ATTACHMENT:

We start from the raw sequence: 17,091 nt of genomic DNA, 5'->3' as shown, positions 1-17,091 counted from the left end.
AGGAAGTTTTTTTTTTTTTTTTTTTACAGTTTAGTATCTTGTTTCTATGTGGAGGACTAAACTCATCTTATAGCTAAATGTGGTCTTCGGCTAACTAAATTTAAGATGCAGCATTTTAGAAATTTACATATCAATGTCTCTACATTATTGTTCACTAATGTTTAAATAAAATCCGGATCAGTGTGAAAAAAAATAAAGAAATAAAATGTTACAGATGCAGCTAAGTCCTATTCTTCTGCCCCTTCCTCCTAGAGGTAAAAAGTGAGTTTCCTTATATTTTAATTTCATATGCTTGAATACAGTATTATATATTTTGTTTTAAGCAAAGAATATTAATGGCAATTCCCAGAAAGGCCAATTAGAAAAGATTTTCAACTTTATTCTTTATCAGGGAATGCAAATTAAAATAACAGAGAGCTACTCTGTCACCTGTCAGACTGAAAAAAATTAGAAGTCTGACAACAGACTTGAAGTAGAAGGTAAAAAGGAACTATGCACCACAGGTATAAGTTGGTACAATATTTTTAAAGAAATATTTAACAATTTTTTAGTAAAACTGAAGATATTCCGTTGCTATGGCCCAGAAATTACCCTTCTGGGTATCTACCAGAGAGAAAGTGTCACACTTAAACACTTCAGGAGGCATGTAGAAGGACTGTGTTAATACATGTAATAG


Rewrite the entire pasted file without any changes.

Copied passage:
We start from the raw sequence: 17,091 nt of genomic DNA, 5'->3' as shown, positions 1-17,091 counted from the left end.
AGGAAGTTTTTTTTTTTTTTTTTTTACAGTTTAGTATCTTGTTTCTATGTGGAGGACTAAACTCATCTTATAGCTAAATGTGGTCTTCGGCTAACTAAATTTAAGATGCAGCATTTTAGAAATTTACATATCAATGTCTCTACATTATTGTTCACTAATGTTTAAATAAAATCCGGATCAGTGTGAAAAAAAATAAAGAAATAAAATGTTACAGATGCAGCTAAGTCCTATTCTTCTGCCCCTTCCTCCTAGAGGTAAAAAGTGAGTTTCCTTATATTTTAATTTCATATGCTTGAATACAGTATTATATATTTTGTTTTAAGCAAAGAATATTAATGGCAATTCCCAGAAAGGCCAATTAGAAAAGATTTTCAACTTTATTCTTTATCAGGGAATGCAAATTAAAATAACAGAGAGCTACTCTGTCACCTGTCAGACTGAAAAAAATTAGAAGTCTGACAACAGACTTGAAGTAGAAGGTAAAAAGGAACTATGCACCACAGGTATAAGTTGGTACAATATTTTTAAAGAAATATTTAACAATTTTTTAGTAAAACTGAAGATATTCCGTTGCTATGGCCCAGAAATTACCCTTCTGGGTATCTACCAGAGAGAAAGTGTCACACTTAAACACTTCAGGAGGCATGTAGAAGGACTGTGTTAATACATGTAATAG